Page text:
No matter who you are, what you know or what you can do for your company, knowing how to request and manage feedback is one of the most important skills you will need in order to continue to grow and improve. Using this “AS IF” technique, I’ll guide you through the four steps for requesting, receiving, implementing and following up on feedback.
I’m going to talk about a four part system that will help you get the feedback you need.
- Ask for feedback
- Say “thank you.”
- Implement the feedback
- Feedback on the Feedback
The first step is asking for feedback. Nine out of ten people don’t give you the feedback you need in order to improve, so you have to ask them: what you did well, what you didn’t do so well, and where you can improve. It’s not natural for people just to throw out advice that you need, so make sure you ask. Start with people you trust, people you know, people that have your best interest at heart.
Step two is just say “thank you.” Don’t get all defensive. Feedback is a personal attack…or it feels like that. So it’s gonna hurt. But don’t come up with excuse after excuse of why you did something. Just say “thank you.” Then go off in the corner, if you have to, and start to cry. (But don’t do it in front of the person that gave you the feedback.) You know the old saying, “no pain, no gain.” Feedback is a little painful but you need it to really move forward and improve.
Okay. So now that you’ve recovered from the pain, the third step in the process is implementing the feedback. Sit back and really think about what you can do with the advice that person gave you. How are you going to implement this? What are you going to do differently? How are you going to change your behaviors? How are you going to improve?
The fourth step is to give feedback on the feedback. Go back to the person and say “Thank you again for that feedback! Here’s what I’m doing: I’m going to do one, two, and three differently going forward…”
By getting your feedback on the feedback, the person realizes that not only did you take the time to listen to them, you took time to think about how you’re going to implement and actually change. And the next time you go to that person they’re more apt to give you the feedback you need.
Now there’s a caveat with number three. What if you sit back and think about it, take that advice, and try to figure out how you’re going to implement it, and it doesn’t feel right?
You know yourself the best, so it’s okay not to implement the feedback. You can decide, “You know what? That’s not who I am, and that’s not where I want to go.”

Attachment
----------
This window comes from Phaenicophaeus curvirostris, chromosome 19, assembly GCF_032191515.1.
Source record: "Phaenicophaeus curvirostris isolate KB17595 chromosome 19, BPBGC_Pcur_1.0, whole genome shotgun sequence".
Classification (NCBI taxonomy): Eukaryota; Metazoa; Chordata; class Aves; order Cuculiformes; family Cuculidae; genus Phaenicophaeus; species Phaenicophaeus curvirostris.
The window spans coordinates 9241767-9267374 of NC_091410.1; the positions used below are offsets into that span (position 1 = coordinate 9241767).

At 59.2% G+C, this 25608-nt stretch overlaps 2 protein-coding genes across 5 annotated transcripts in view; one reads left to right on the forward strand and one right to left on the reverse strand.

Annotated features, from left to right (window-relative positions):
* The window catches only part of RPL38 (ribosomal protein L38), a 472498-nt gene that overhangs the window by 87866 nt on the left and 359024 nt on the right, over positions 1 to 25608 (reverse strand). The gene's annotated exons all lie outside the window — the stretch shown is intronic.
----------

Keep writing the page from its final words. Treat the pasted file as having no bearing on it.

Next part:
Now you still need to give feedback on the feedback. Go back to the person and say, “I listened to you. I thought about it, but it’s not right for me. The advice you gave doesn’t fit with where I want to go.”
So it’s okay not to implement the feedback. Just give feedback on it. The reason you still do step four, feedback on the feedback, is that you don’t want people to see you in a similar situation doing the same thing after they took the time to give you advice. You didn’t do anything with it, so why would they give you any advice in the future? Does that make sense?
Okay so here’s a little example from my real world.
I do a lot of keynote presentations, and I’m always asking people to give me feedback. Somebody told me once, “Kupe, you say ‘gotta,’ ‘gonna’ and other kind of slang words here and there, and you really have to take that out of your speech.”
I said “Thank you,” and I thought about it, and I realized that in my approach to speaking, I want to be me. I want to be flexible up there…transparent. I want to be who I am. If I had to think about every single word I said, then I would get more robotic and it wouldn’t be me. So I decided not to implement that feedback.
I went back to the person and said “Hey, I’ve gotta tell you something,”
(And hopefully by now you got the joke…I gotta tell you something). “I’m not gonna implement your feedback, and here’s why…”
Does that make sense? That way the next time they saw me speak, and they heard me say “gotta” and “gonna,” they wouldn’t be upset. They would get it.
So I hope this is helpful. Please share with all your friends and your team, and start to improve. You’re awesome, and here’s to your improvement!
Now, it’s your turn – ask a co-worker, your boss or a friend (yes, this can be used in your personal life too) something about a recent project, task or situation to start implementing your own feedback system today. From there, keep asking questions and don’t forget to close the circle and give feedback on the feedback! For a few more tips on some subtle aspects of feedback that are important to keep in mind, take a look at our Instructor and Agile Practice Lead, Kent’s, new The Power of Feedback blog post.
Speaking of feedback…we know your inbox is full and we don’t want to create content just to have something to send you. Let us know what we can provide to help you the most: 3 Quick Questions. Thank you.
And be sure to let me know your thoughts on feedback below!
All the best,
*reprinted with permission from the author